This volume deals with the transformative force of Observant reforms during the long fifteenth century, and with the massive literary output by Observant religious, a token of a profound pastoral professionalization that provided religious and lay people alike with encompassing models of religious perfection, as well as with new tools to shape their religious identity. The essays in this work contend that these models and tools had an ongoing effect far into the sixteenth century (on all sides of the emerging confessional divide). At the same time, the controversies surrounding Observant reforms resulted in new sensibilities with regard to religious practices and religious nomenclature, which would fuel many of the early sixteenth-century controversies.
Contributors are Michele Camaioni, Anna Campbell, Fabrizio Conti, Anna Dlabačová, Sylvie Duval, Koen Goudriaan, Emily Michelson, Alison More, Bert Roest, Anne Thayer, Johanneke Uphoff, Alessandro Vanoli, Ludovic Viallet, and Martina Wehrli-Johns.

Imagining the Text

Ekphrasis and Envisioning Courtly Identity in Wirnt von Gravenberg's Wigalois

Series:

James H. Brown

In Imagining the Text, James Brown examines ekphrasis – the verbal representation of a visual representation – in Wirnt von Gravenberg’s thirteenth-century Arthurian romance Wigalois, one of the most popular and enduring stories in the Middle High German literary tradition. Through close reading of the text and examining illustrated Wigalois manuscripts, early print editions, and frescoes, Brown explores how ekphrasis structures the narrative, harmonizes potential conflicts in the text, and contributes to the construction of courtly identity. Imagining the Text demonstrates that the vibrant symbiosis of word and image is crucial to the poem’s sustained popularity for more than six hundred years, and contributes to the history of the book and to the study of medieval and modern modes of perception.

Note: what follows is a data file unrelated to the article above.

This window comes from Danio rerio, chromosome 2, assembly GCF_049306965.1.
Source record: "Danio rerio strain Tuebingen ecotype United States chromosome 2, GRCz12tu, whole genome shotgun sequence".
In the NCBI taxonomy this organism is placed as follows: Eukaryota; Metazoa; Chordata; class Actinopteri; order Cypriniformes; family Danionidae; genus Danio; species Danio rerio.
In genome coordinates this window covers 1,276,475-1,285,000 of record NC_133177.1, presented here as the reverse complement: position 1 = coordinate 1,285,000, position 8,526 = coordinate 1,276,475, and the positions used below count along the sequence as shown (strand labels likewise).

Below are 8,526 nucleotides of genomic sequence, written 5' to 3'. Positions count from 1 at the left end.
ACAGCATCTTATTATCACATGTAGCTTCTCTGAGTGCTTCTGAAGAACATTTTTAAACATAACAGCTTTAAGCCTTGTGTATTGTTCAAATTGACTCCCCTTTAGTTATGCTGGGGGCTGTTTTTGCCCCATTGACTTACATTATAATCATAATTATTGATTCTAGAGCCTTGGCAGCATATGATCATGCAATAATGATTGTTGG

Series:

Anna Welch

In Liturgy, Books and Franciscan Identity in Medieval Umbria, Anna Welch explores how Franciscan friars engaged with manuscript production networks operating in Umbria in the late thirteenth and early fourteenth centuries to produce the missals essential to their liturgical lives. A micro-history of Franciscan liturgical activity, this study reassesses methodologies pertinent to manuscript studies and reflects on both the construction of communal identity through ritual activity and historiographic trends regarding this process.
Welch focuses on manuscripts decorated by the ateliers of the Maestro di Deruta-Salerno (active c. 1280) and Maestro Venturella di Pietro (active c. 1317), in particular the Codex Sancti Paschalis, a missal now owned by the Australian Province of the Order of Friars Minor.

Edited by Angus Phillips

Logos – the international journal of the publishing community – celebrates its 25th anniversary in 2015. Since its first publication it has gained a reputation for publishing insightful and clear-headed articles about publishing, and this tradition continues to the present day, with the addition in recent years of academic articles reflecting the growth in the discipline of publishing studies.

The present collection provides the opportunity to mark this milestone in the journal’s history by reprinting over thirty articles in book form. The selection has been made with a view to representing the full span of the life of the journal, with a good spread across the years of publication from 1990 onwards. The articles selected are ones that have stood the test of time and have something interesting to say. There is broad international coverage, from Argentina to China, from Iran to Kenya, and a wide selection of topics including publishing, bookselling, libraries, censorship, and book history. The new introduction, written by the journal’s editor-in-chief, Angus Phillips, places the articles in perspective, highlighting their currency and foresight.